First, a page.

Britain’s long-running hacking saga has finally seen one of its protagonists jailed, the first such penalty since the News of the World‘s royal editor Clive Goodman and the private investigator Glenn Mulcaire were imprisoned in 2007 for intercepting voicemails intended for Princes William and Harry and their aides and friends. On Aug. 2 the self-styled comedian Jonnie Marbles—his real name is Jonathan May-Bowles and evidence of his ability to make the public laugh is slight—was sentenced to six weeks at Her Majesty’s pleasure for attempting to push a shaving-cream pie into Rupert Murdoch’s face. The incident during the 80-year-old tycoon’s interrogation by British MPs made an internet star of his wife, Wendi Deng, who tackled Marbles. It evidently did little to assuage public anger against Murdoch. “They sent Marbles to jail for missing Murdoch,” texts a celebrity who has been notified by police that he may have been a target of illegal snooping.
Illegal snooping methods may not only have involved phone hacking—the focus of a police investigation codenamed Operation Weeting—and corrupt payments to police—the subject of Operation Elveden. Scotland Yard is launching a third probe called Operation Tuleta, amid suspicions that computers may also have been hacked in the search for scoops. The police investigations are running in parallel with the efforts of the parliamentary committee that quizzed Murdoch before and after the attempted pie-ing, another parliamentary committee looking into the role of the police, and a full judicial inquiry into the culture, practices and ethics of the press. As the inquiry convened for the first time on July 28, its chairman, the prominent English judge Lord Justice Leveson, made clear his intention to look well beyond News International’s now defunct News of the World to the behavior of other outlets and organizations. Leveson said:
It may be tempting for a number of people to close ranks and suggest that the problem is or was local to a group of journalists operating at the News of the World but I would encourage all to take a wider view of the public good and help me grapple with the width and depth of the problem.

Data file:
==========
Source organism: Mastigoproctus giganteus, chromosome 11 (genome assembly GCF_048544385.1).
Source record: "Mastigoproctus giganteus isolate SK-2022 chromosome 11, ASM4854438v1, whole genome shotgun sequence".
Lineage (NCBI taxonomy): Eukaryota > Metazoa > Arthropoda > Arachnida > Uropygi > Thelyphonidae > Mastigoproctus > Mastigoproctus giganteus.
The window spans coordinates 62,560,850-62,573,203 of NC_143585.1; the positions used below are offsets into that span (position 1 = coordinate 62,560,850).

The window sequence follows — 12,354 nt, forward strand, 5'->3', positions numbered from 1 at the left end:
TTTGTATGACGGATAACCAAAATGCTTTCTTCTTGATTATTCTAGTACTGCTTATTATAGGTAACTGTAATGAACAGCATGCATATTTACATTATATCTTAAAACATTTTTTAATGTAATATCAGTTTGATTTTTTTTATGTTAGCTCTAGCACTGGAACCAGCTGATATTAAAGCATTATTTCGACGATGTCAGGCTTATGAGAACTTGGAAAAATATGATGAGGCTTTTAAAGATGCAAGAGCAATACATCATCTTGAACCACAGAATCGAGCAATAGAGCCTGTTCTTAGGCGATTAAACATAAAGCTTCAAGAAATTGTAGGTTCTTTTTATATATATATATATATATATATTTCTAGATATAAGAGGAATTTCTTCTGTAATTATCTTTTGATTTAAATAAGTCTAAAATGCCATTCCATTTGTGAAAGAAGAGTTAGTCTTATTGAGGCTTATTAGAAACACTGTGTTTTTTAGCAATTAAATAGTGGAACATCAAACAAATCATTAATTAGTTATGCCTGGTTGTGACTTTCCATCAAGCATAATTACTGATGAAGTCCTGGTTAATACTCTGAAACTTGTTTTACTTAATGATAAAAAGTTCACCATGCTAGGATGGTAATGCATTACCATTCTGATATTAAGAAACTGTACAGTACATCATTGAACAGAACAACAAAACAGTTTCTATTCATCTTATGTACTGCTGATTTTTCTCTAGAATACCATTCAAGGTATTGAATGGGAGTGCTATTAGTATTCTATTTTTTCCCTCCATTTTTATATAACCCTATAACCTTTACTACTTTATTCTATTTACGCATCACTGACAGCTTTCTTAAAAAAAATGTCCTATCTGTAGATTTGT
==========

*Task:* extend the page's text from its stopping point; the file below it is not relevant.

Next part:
After claims of hacking at tabloid “red-tops” owned by news group Trinity Mirror, the company has launched an internal review of editorial “controls and procedures” while insisting that the allegations are “unsubstantiated” and that all of its journalists “work within the criminal law” and abide by the terms of Britain’s Press Complaints Commission. The PCC, a body drawn from the ranks of the profession it is supposed to regulate, has not covered itself in glory. In 2009, when the Guardian produced evidence suggesting that the News of the World may have hacked up to 4,000 phones, the PCC criticized the Guardian and backed the tabloid. On July 29, Peta Buscombe, a Conservative peer, tendered her resignation as head of the PCC.
Lady Buscombe’s was the sixth prominent head to roll since allegations that Mulcaire may have hacked the mobile of murdered schoolgirl Milly Dowler created headlines more sensational than any tabloid could dream up. Scotland Yard has lost its top cop Sir Paul Stephenson and its counter-terrorism chief John Yates; and News International has accepted the resignations of three key executives including the red-topped Rebekah Brooks, later arrested in connection with the hacking inquiries. On Aug. 2, investigators arrested another former News International employee, Stuart Kuttner, the managing editor of the News of the World until 2009.
The pace of developments may slow during the remainder of a summer that has proved unexpectedly torrid, but nobody is betting on an event-free August. These may not be good times for Britain’s news business but the fuel that drives it is in abundant supply.
Catherine Mayer is London Bureau Chief at TIME. Find her on Twitter at @Catherine_Mayer or on Facebook at Facebook/Amortality-the-Pleasures-and-Perils-of-Living-Agelessly . You can also continue the discussion on TIME’s Facebook page and on Twitter at @TIME >.